Week 3 Newsletter
Week three of the Kansas Legislative session is winding down and we continue to “drink” through the firehose of information here in Topeka. Its truly fascinating to learn some of what makes the government function. Interesting fact this week: Kansan’s spent $269,777,123 in Lottery in FY 2018. That amount BLEW me away and didn’t include the $404,508,001 spent at the 4 state owned Kansas Casino’s. In total, $674,285,124 was spent. WOW!!! If you want to know where all that money went, send me a note and I will be happy to share it with you. While this is super interesting information, I wanted to discuss something that has been a topic of the media and legislators over the past couple weeks.
You might have heard about the inadvertent tax increase called the “Windfall”. Like most of you, I didn’t fully understand it until I sat in on a briefing by Representative Steven Johnson that helped put it in context. Last year, President Trump signed into law the largest tax reform since the 1980’s. It was a mix of personal and business deductions meant to stimulate the economy. While we have seen tremendous economic growth on a national level, Kansas hasn’t enjoyed the same prosperity and incidentally, for some people, ended up with a tax increase on a state level.
The primary disparity is who can itemize their deductions on a state level. Itemized deductions include mortgage interest, charitable giving, real estate taxes, and a few others. If all of your itemized deductions equal more than the standard deduction, you can use them for an additional tax offset. If not, it only makes sense to use the higher standard deduction. When the tax reform was passed, it raised the standard deductions for single individuals to $12,700 and for families, it was raised to $24,000. So why is this significant?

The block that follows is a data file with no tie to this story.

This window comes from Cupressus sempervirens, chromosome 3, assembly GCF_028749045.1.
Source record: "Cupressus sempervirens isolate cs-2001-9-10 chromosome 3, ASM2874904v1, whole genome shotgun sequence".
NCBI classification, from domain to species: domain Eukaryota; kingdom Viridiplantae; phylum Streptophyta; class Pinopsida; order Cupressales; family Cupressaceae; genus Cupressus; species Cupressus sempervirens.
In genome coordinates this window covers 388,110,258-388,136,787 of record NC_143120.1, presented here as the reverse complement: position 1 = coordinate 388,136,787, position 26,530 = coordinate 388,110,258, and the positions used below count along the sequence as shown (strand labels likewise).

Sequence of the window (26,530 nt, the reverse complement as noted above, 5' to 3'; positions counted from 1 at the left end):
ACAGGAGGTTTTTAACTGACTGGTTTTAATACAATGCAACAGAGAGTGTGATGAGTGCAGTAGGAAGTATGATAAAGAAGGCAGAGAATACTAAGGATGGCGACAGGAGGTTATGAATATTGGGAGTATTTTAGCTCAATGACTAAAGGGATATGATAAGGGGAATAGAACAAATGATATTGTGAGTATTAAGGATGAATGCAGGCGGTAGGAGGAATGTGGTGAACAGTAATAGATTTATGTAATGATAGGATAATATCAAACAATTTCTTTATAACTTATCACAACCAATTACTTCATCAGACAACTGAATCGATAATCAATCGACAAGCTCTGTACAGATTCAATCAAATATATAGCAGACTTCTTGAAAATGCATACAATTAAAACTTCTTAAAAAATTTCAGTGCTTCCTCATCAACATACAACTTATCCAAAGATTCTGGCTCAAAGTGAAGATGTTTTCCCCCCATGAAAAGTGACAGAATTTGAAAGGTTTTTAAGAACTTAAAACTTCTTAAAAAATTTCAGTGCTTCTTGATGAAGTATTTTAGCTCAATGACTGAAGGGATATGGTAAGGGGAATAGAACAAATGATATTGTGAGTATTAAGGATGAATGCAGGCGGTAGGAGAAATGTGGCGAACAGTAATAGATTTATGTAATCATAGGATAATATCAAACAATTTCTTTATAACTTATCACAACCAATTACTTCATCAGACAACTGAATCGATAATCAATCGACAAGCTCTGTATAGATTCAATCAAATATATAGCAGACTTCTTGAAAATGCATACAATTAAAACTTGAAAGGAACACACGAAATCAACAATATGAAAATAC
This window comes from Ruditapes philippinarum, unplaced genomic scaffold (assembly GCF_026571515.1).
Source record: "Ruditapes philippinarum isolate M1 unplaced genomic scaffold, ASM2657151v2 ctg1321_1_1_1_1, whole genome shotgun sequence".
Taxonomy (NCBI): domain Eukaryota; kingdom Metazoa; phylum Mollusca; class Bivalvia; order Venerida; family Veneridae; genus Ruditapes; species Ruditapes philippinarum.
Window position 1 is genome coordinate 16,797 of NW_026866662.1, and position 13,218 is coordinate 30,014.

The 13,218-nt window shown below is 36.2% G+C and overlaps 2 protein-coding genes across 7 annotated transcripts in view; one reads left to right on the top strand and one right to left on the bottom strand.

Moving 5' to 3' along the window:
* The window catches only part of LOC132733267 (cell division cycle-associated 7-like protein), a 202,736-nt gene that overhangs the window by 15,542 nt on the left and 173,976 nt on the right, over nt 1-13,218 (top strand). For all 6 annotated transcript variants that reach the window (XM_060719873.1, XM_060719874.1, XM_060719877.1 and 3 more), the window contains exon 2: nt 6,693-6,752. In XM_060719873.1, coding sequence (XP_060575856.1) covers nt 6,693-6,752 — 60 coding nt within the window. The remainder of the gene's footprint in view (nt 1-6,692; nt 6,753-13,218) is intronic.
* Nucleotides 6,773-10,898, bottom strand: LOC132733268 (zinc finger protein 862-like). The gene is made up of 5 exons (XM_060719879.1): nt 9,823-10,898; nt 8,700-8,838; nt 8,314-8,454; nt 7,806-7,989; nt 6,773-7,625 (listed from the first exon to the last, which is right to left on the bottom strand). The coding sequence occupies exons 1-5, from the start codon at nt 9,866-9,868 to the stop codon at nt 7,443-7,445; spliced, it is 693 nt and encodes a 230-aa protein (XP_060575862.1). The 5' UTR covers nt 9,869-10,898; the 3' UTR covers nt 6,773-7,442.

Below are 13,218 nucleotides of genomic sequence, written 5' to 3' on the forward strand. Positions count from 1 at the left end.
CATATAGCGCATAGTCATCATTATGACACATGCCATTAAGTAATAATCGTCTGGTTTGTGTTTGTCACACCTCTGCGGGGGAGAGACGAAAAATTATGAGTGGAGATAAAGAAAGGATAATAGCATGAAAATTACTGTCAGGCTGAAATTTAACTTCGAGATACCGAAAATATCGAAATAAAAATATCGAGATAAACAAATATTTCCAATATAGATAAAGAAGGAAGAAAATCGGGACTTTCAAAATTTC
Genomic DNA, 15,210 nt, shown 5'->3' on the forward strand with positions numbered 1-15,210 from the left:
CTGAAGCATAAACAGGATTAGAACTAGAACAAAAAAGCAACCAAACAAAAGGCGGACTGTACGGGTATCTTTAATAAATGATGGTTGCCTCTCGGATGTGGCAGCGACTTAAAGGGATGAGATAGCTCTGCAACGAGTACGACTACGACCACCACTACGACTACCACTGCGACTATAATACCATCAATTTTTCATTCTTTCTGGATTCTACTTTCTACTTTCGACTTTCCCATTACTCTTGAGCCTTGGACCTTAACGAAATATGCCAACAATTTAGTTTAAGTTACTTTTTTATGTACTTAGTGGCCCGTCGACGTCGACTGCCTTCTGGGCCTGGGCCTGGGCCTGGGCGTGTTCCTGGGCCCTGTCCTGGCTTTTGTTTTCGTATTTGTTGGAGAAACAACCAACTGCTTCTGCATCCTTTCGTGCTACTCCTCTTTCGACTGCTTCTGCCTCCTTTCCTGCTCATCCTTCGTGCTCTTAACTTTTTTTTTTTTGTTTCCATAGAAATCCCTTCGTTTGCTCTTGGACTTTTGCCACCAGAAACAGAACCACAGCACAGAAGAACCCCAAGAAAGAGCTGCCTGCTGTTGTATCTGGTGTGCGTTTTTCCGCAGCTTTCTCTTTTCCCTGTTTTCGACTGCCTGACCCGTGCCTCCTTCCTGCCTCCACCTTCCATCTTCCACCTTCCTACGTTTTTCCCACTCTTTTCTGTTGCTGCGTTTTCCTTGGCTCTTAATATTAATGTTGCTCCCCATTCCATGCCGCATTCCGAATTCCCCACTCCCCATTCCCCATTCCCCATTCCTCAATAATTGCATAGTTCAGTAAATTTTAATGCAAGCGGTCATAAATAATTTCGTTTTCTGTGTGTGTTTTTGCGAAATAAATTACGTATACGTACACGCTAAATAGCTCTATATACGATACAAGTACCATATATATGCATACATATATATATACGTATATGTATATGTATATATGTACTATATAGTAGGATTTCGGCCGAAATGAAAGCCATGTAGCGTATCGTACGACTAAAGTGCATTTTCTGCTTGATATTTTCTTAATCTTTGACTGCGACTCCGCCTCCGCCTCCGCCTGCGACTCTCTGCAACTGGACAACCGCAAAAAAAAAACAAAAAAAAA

According to current law, Kansas conforms with federal law. So if you itemize on your federal tax return, you then itemize on your state tax return. If you take the standard deduction on your federal tax return, your required to do the same on your state tax return. This creates a significant imbalance as the increase in the federal standard deduction wasn’t simultaneously increased on the state level; thus you would be required to take the standard deduction on your state return even though it is a much smaller deduction. Let me illustrate:
If you were married filing a joint tax return and had $17,500 in itemized deductions, you would of course take the $24,000 standard deduction on your federal return because it is more than your itemized deductions and would result in less taxes. However, on your state tax return, the potential impact would be:
$17,500 Itemized Deductions
- $7,500 Standard Deduction
= $10,000 in “lost” deductions
X .057 (assuming highest marginal tax bracket)
= $570 in Additional Kansas Income tax Liability
So, what is the answer? Well that is currently being studied on various committees. Some suggest we should “decouple” meaning we should allow you to take the standard deduction on federal and itemize on state if you wish. Others have suggested increasing the Kansas standard deduction. There are a few other ideas floating around as well.
There is one consistent theme coming from the Republicans. This is YOUR money and if it isn’t returned to you, the taxpayer, the state will receive the benefit of your federal tax cut. The unintended result is a Tax Increase that none of your legislators voted for and the state didn’t ask your permission to have.
My vote? It is your money and you deserve to receive the benefit. I firmly believe it is my responsibility to keep as many of your dollars in your pocket as possible.
Thank you for allowing me the honor and privilege of serving as your State Representative.
If I can be of assistance, please don’t hesitate to reach out. If you happen to come up to Topeka, please swing by and say hello. This is your house after all.
Rep. Stephen Owens
PH: (785) 296-7500